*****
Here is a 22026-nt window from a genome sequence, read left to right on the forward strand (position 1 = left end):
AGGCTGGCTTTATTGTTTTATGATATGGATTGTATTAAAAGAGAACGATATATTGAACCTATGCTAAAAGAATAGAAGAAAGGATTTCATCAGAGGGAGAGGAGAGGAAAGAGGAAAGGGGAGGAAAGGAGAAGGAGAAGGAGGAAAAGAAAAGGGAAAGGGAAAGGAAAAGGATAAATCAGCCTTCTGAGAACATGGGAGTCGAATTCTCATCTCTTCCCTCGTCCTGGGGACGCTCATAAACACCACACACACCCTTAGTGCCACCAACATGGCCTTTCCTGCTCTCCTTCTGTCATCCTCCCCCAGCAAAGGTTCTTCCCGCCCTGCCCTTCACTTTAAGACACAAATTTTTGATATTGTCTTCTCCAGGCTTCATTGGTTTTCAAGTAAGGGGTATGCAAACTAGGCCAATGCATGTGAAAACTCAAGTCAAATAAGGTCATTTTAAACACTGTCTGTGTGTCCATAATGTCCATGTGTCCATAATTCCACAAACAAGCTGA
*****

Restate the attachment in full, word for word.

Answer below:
Here is a 22026-nt window from a genome sequence, read left to right on the forward strand (position 1 = left end):
AGGCTGGCTTTATTGTTTTATGATATGGATTGTATTAAAAGAGAACGATATATTGAACCTATGCTAAAAGAATAGAAGAAAGGATTTCATCAGAGGGAGAGGAGAGGAAAGAGGAAAGGGGAGGAAAGGAGAAGGAGAAGGAGGAAAAGAAAAGGGAAAGGGAAAGGAAAAGGATAAATCAGCCTTCTGAGAACATGGGAGTCGAATTCTCATCTCTTCCCTCGTCCTGGGGACGCTCATAAACACCACACACACCCTTAGTGCCACCAACATGGCCTTTCCTGCTCTCCTTCTGTCATCCTCCCCCAGCAAAGGTTCTTCCCGCCCTGCCCTTCACTTTAAGACACAAATTTTTGATATTGTCTTCTCCAGGCTTCATTGGTTTTCAAGTAAGGGGTATGCAAACTAGGCCAATGCATGTGAAAACTCAAGTCAAATAAGGTCATTTTAAACACTGTCTGTGTGTCCATAATGTCCATGTGTCCATAATTCCACAAACAAGCTGA